There are few men in history and almost none alive today, who can be compared in the same breath as Sir Ranulph Fiennes. For those who are hearing his name for the first time, Sir Ranulph is one of the best polar explorers in the world, in addition to being a writer and a poet. I first read about him when I was reading something about Antarctic expeditions and the more I found out about him, the more respect I had for the man. But like him, my thirst for knowledge and understanding was not quenched, and so I decided to read his autobiography- Mad, Bad & Dangerous to Know. The unusual sounding title is how he was referred to by his father-in-law when he asked his daughter’s hand to marry him.
The book begins with an account of the author’s childhood-the death of his father in World War 2 before he was born, his childhood in South Africa and how he dreamed of someday commanding the Royal Grey Scouts, which he ultimately did. After graduating from university (where he was taught German by John le Carre, the famous author), he served in the army of the Sultanate of Oman, and once his commision expired began looking for alternative employment opportunities. What followed was a series of expeditions in Canada, Transglobe (where the team started from England and went to Antarctica, the Arctic and back to England over a course of three years, travelling entirely on land and sea), the Antarctic expeditions and countless others. But the one expedition that I was really impressed by was the 7*7*7 marathon challenge.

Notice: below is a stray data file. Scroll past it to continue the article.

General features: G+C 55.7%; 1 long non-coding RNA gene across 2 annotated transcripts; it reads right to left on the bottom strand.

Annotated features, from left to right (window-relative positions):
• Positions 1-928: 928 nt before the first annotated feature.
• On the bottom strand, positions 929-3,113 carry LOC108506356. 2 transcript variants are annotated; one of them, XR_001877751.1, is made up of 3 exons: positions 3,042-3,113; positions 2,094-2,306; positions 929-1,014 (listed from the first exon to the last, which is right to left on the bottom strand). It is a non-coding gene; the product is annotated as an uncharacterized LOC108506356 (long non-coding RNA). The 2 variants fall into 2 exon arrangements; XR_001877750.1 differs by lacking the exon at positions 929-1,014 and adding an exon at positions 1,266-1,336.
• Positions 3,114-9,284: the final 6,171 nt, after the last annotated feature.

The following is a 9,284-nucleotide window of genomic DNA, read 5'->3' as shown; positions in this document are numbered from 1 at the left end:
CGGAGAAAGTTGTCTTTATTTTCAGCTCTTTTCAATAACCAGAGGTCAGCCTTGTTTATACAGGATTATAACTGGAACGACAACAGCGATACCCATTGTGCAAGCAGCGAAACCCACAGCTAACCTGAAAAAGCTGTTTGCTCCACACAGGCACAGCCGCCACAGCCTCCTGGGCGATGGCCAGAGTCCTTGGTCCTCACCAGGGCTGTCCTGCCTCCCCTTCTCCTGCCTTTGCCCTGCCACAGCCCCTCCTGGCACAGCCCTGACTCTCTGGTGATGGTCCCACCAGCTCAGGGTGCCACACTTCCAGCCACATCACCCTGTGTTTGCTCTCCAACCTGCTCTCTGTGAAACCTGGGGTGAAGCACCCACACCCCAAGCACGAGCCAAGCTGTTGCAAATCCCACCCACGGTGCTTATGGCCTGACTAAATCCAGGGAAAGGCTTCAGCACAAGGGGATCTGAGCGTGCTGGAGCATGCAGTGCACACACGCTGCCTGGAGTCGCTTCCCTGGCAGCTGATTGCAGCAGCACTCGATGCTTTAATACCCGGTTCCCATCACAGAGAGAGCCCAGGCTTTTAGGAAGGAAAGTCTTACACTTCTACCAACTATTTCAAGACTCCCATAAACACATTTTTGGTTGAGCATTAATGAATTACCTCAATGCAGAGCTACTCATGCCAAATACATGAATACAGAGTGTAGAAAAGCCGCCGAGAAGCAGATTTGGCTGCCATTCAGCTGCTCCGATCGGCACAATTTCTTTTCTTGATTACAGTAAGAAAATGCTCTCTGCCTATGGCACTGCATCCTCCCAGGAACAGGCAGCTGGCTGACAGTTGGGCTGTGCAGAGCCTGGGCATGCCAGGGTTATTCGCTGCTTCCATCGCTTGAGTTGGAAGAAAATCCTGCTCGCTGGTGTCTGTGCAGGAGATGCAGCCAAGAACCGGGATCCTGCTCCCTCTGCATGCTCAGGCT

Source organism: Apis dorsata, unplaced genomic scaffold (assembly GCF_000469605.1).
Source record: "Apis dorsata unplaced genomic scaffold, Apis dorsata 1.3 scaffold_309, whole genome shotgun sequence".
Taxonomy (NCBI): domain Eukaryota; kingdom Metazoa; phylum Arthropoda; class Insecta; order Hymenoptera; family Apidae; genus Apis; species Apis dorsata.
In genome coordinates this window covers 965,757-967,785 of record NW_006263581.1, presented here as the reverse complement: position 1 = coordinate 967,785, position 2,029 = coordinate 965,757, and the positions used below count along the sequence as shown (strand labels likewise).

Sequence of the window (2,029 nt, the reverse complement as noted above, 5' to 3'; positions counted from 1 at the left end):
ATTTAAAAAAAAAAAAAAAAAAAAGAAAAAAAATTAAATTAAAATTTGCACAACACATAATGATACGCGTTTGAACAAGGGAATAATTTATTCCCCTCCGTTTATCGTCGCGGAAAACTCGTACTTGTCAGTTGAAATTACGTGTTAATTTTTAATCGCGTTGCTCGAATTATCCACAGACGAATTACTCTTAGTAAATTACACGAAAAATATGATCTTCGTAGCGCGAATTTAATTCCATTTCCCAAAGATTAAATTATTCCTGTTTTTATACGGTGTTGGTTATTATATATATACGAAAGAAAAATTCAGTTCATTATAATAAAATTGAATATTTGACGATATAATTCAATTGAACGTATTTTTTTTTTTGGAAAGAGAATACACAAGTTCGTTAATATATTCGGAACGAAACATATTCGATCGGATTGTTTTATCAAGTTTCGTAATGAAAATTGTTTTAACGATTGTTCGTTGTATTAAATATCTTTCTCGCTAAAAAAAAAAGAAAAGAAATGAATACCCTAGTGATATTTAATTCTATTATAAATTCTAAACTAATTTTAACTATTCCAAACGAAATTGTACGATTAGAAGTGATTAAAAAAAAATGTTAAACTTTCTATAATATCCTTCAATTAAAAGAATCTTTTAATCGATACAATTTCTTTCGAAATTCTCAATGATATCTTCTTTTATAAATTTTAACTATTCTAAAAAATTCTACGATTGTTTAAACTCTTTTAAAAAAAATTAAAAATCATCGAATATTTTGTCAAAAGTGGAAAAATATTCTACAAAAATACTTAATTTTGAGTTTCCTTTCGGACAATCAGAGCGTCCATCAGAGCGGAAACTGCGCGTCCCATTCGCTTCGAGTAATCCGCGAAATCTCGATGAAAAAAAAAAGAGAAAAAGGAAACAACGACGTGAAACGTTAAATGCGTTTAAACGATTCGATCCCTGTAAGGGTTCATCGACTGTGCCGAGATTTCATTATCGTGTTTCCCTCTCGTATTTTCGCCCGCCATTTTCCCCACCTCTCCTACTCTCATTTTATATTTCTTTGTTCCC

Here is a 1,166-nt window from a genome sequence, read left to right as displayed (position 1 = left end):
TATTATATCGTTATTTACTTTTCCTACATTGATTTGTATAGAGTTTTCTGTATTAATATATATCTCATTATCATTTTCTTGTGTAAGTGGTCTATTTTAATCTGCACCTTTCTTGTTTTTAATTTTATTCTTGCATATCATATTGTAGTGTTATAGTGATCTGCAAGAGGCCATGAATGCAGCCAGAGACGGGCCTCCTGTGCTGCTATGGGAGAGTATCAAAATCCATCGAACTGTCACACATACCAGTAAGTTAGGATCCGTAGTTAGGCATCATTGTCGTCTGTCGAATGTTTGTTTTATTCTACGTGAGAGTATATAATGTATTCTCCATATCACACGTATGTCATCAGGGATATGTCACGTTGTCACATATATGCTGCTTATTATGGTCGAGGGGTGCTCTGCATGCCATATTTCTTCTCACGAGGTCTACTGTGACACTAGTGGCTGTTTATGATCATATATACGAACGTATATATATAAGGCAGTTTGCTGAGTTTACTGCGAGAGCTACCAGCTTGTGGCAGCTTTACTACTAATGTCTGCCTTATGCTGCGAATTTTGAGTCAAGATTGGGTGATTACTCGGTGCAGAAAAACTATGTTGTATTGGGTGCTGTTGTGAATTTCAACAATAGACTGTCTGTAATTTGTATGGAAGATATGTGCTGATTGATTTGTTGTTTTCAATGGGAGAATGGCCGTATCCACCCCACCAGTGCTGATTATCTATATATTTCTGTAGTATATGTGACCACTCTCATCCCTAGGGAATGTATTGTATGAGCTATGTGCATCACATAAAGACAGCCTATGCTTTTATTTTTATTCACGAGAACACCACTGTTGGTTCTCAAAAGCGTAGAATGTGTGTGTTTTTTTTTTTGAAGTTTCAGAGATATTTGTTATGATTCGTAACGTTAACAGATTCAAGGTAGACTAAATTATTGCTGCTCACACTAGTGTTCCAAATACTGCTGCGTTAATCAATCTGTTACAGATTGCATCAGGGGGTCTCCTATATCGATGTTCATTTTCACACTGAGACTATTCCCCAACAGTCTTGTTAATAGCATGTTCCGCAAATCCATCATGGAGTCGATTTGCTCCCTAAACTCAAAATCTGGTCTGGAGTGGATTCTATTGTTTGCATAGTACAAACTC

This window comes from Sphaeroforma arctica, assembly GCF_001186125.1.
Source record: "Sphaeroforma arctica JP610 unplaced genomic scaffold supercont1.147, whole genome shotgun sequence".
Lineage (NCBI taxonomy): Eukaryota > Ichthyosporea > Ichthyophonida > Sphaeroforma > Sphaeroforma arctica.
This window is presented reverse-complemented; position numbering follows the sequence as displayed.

In 2003, just three months after suffering a heart attack and undergoing a bypass surgery, Sir Ranulph completed 7 marathons in 7 days across 7 continents. While most of us only dream about running one marathon, this sixty-year “young” man completed seven over a period of six days actually, taking into account the different time zones. And in addition to that, the sponsors had one more condition-each marathon must be completed in under six hours, which both Sir Ranulph and his partner managed to do.
Sir Ranulph writes the book in a no-nonsense style, meaning if he doesn’t like someone, he will say it. And that is what makes this book so interesting. Readers expecting high drama and adrenaline pumping action will be disappointed. The author does not glorify himself or the expeditions, rather he simply states the facts, his preparation, the journey itself and finally the outcome. Towards the end of the book, the author described his failed attempt to climb Everest and successful one to climb the north face of the Eiger.
Ginny, the author’s first wife features predominantly in the book. He described her as a rock in his life, taking care of all the planning and communication for his expeditions, in addition to managing a farm in his hometown. Her death due to cancer affected the morale of the author, but he subsequently remarried.
Having raised over 10 million pounds so far for charity, the author pens down his “wishlist” at the end of the book, where even at the age of seventy, he wants to plan and go for a few more expeditions in order to reach the magical figure of 15 million pounds.
After the release of the book, the author succeeded in his third attempt to climb Everest and thus became the first man to cross both poles on land and climb Everest. When one journalist asked him about his plans for retirement, he joked that he would never retire as he thought playing golf and bridge are ways to reach an early grave.
There are many things that one can learn from this man and his book, no matter what your profession. Never give up is the foremost lesson. Strive hard to achieve what you want, and ultimately you will get it. And lastly, age is just a number. If a man in his sixties can run seven marathons in seven days barely three months after having a double bypass, we in our twenties can finish at least one.